At the end of the road, we reached the starting point of our hike at 7:30 AM. The first small stretch was a gravel and dirt road, which led us to a fork in the path where we turned left. Thankfully we had our trail guide since this part wasn’t marked, but it would have been easy enough to figure out. At this point, the trail descended for a bit and took us down to Baker River, where we crossed an adorable bridge. A group of signs indicating which directions the trails started, so we followed them right towards the Gorge Brook Trail. We turned right at the intersection with the Hurricane trail (which continued straight) and continued following the well-marked path. According to almost every hiking site we researched, Gorge Brook is one of the more popular and easier paths up to the summit. The grade ranged from easy, to moderate towards the top. We encountered the typical rocks and roots (and a thousand frogs hopping about), and the trail was wooded for a majority of the way up.

We crossed our second bridge after a short while and then were met with some trail damage. It was mainly a bunch of up-rooted trees falling over the river we were following, but it was easy enough to get around after a little thinking. We followed the trail for 1.3 miles until we crossed a third bridge, which was noticeably wobblier than the first and second. In another 0.3 miles, we reached a plaque for the Ross McKenney Forest. What cooler way to be honored after your death than to have your own forest? After a rest and some speculation as to whether dead people haunt the memorial places dedicated to them, we pressed on to a gradually ascending, yet moderate grade. At 2.1 miles, our trail guide told us we would veer left onto an old logging road, so we did even though we had no idea what constituted a logging road. It looked like a normal trail to us. Along we way, we passed two cleared viewpoints that offered scenic views of the mountains surrounding us.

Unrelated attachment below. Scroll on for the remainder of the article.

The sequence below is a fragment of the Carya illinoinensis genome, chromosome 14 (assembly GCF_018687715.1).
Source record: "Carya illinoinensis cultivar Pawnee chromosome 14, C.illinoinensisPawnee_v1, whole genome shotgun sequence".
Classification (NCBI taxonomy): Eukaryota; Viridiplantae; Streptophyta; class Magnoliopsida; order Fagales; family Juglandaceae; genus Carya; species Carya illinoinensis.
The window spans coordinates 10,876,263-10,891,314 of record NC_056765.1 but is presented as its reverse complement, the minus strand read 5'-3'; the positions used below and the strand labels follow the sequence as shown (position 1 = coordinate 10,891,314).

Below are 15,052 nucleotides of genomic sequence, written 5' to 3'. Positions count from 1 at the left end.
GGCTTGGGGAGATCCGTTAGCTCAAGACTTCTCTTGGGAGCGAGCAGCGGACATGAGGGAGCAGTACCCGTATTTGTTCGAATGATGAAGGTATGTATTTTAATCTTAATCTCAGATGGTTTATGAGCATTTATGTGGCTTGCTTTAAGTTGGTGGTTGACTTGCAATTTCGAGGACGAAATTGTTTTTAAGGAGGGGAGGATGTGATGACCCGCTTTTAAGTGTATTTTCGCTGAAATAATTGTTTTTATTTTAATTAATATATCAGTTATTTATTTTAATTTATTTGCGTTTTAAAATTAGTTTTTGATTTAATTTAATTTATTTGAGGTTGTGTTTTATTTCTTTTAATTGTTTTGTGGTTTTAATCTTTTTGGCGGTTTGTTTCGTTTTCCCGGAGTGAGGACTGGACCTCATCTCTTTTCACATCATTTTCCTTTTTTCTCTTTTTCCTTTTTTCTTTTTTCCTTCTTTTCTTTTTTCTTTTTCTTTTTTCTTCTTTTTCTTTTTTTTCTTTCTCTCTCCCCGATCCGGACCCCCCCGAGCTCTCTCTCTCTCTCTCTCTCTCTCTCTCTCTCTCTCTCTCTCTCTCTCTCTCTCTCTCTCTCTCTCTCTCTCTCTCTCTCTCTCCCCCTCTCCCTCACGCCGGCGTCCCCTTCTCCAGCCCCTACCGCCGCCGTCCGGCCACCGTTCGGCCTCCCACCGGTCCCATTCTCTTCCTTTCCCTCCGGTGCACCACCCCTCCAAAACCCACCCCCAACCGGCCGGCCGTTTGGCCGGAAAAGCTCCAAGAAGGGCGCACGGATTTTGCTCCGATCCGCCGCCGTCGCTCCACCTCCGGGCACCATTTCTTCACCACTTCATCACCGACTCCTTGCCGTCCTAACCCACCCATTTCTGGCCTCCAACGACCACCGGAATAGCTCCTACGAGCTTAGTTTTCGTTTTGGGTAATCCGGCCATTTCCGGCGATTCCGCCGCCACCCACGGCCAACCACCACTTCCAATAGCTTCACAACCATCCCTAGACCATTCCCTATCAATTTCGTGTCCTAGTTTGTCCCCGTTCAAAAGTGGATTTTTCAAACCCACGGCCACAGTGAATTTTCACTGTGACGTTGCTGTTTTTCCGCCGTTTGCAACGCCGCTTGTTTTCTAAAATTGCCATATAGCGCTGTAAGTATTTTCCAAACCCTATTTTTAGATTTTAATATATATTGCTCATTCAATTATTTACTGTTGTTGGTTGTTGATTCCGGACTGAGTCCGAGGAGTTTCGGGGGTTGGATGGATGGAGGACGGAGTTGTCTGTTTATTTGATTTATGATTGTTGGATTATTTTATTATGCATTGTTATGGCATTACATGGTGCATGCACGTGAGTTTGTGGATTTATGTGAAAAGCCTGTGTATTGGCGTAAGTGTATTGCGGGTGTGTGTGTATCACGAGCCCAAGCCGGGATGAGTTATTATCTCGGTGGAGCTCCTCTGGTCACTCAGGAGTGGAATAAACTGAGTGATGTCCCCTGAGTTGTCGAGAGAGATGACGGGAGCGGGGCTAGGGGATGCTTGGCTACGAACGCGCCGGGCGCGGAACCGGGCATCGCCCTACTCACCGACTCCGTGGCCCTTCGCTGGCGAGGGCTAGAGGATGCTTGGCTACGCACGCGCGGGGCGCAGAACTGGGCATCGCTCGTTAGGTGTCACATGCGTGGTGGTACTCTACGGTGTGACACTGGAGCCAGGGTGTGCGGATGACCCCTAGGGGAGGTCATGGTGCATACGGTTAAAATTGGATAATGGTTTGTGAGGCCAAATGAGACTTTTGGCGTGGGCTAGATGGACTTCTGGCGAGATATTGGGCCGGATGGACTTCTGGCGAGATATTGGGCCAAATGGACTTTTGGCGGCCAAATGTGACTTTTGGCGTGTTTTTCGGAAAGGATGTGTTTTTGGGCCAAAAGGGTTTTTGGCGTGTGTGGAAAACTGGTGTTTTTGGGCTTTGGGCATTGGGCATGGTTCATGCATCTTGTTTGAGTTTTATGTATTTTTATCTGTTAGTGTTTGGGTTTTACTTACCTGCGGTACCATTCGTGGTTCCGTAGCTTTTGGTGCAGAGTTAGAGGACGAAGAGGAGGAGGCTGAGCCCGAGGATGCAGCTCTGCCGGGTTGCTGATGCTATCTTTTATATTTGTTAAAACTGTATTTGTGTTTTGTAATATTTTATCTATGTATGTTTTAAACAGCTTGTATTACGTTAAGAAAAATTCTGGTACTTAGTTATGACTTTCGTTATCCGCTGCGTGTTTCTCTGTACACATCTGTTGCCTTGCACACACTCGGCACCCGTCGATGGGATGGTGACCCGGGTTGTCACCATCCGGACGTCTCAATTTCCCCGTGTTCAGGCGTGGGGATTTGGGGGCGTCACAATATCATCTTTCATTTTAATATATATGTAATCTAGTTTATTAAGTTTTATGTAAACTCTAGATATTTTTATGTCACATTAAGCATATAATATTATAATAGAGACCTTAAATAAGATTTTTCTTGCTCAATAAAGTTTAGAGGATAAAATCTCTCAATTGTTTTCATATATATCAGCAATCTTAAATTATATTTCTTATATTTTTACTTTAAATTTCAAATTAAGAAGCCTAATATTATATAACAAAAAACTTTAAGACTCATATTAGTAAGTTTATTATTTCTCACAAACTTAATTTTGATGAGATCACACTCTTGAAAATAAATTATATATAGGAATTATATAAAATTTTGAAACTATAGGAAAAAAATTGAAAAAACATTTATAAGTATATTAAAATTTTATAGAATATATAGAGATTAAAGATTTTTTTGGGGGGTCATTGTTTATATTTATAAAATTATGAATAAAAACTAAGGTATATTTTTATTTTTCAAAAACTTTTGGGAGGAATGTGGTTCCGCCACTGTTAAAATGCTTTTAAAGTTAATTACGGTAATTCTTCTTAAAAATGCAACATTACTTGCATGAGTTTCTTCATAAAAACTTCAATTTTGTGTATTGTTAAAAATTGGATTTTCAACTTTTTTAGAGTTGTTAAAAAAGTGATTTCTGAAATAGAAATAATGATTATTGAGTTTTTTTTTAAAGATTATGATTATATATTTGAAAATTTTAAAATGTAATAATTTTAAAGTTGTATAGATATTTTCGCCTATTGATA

Past the viewpoints, we began to weave in and out of the treeline on a moderately steep and rocky path. The guide we took with us described this section as the trail “flirting” with the timberline, so naturally the conversation up consisted of us personifying the trail and trees making passes at each other (we find ways to amuse ourselves). We broke past the timberline to a false summit with beautiful views, which we later found out were of South Peak. From there, we hiked straight 0.5 miles to the summit on a completely exposed trail that stretched across the lush, green ridge of Moosilauke. The stone tower trail markers dotted the side of the path all the way up to the summit.

We reached the top at 10:30 AM and were engulfed in a full, 360 degree view of our surroundings that took our breath away. Although a thin summer haze shielded some of our views from the top, we could still see miles ahead since it was a clear day. We had some fellow hikers (AT hikers! With a puppy!) take our picture by the Mt. Moosilauke elevation sign. A light breeze kept us company as we ate our sandwiches, took pictures, and scouted out the small, circular summit marker. We relaxed and soaked in the views for a good half hour, and then embarked on our descent via Carriage Road.

While we definitely appreciated the easy way down Carriage Road, we both found it monotonous and eventually just plain boring. A majority of the descent was spent wondering aloud how the heck a horse and carriage successfully maneuvered up and down this rocky road. After 2.1 miles, we merged onto the Snapper Trail, which was pretty much the same difficulty and grade as Carriage Road, but located in a more wooded area with plenty of exposed roots snaking in and out of the dirt. It was very similar to Gorge Brook, which we eventually turned onto after 1.1 miles on Snapper. Luckily, we bypassed the washed out parts of the Gorge Brook Trail on the way back, and after a final 0.6 miles, we found ourselves back at the Moosilauke Ravine Lodge, making our hike one large loop.